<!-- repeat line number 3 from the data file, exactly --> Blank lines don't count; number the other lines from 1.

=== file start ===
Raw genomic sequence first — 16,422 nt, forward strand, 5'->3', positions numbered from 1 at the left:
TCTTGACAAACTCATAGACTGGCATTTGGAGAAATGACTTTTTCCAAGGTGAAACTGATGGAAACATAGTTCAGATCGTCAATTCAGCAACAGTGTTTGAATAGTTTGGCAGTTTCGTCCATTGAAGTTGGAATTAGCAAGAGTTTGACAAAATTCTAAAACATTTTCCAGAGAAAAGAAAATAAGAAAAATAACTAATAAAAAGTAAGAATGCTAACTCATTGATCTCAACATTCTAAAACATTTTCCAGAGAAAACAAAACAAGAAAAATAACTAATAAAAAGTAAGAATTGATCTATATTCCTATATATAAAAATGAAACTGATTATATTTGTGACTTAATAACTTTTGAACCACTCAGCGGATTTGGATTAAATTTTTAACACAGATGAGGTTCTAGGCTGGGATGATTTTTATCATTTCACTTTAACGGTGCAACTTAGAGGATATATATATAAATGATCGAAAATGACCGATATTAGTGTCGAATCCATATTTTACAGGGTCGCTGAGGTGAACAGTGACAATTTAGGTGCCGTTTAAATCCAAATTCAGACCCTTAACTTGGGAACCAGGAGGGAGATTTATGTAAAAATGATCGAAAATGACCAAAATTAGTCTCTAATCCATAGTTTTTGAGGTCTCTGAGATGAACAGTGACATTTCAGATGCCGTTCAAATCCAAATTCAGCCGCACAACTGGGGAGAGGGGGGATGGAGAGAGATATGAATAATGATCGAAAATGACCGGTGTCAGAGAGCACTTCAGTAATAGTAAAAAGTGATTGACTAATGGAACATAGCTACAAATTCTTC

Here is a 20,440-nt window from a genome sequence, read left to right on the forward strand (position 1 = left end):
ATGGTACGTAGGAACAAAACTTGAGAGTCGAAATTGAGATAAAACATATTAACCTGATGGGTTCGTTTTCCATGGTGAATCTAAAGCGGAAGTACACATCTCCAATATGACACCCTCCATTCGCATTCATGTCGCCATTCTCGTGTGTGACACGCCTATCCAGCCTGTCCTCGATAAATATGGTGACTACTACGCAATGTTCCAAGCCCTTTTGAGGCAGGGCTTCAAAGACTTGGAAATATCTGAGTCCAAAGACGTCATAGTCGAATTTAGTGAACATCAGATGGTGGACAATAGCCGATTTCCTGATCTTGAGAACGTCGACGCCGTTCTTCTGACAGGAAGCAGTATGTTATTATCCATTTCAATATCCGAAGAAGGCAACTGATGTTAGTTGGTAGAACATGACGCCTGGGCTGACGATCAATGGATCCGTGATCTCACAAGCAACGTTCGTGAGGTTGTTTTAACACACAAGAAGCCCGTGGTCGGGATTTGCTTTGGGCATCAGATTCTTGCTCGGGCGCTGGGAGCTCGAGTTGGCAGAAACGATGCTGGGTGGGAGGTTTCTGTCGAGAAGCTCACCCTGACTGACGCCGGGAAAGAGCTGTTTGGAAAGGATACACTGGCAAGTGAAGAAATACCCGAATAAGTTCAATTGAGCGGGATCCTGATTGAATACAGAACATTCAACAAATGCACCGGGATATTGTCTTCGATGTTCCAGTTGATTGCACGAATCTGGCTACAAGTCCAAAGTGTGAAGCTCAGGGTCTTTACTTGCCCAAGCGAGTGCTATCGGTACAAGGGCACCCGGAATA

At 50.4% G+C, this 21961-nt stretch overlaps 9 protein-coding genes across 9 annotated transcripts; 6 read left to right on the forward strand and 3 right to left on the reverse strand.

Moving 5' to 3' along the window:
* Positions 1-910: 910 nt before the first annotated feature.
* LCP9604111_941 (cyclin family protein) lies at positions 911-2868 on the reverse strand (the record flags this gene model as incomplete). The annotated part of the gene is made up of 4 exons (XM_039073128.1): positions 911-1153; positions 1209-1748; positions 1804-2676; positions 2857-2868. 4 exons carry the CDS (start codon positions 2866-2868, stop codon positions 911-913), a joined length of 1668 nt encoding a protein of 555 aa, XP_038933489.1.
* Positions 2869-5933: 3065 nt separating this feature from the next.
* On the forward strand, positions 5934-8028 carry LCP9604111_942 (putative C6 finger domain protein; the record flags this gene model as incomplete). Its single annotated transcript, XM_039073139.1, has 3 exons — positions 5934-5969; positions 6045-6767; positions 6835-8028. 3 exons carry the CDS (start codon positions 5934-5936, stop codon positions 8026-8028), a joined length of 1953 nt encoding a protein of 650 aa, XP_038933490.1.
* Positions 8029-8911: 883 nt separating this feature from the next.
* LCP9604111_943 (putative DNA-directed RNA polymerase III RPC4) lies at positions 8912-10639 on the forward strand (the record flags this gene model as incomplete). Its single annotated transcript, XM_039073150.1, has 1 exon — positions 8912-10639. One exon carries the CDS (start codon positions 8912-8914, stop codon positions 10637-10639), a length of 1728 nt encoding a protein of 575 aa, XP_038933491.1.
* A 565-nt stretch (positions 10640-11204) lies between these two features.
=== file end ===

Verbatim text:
Here is a 20,440-nt window from a genome sequence, read left to right on the forward strand (position 1 = left end):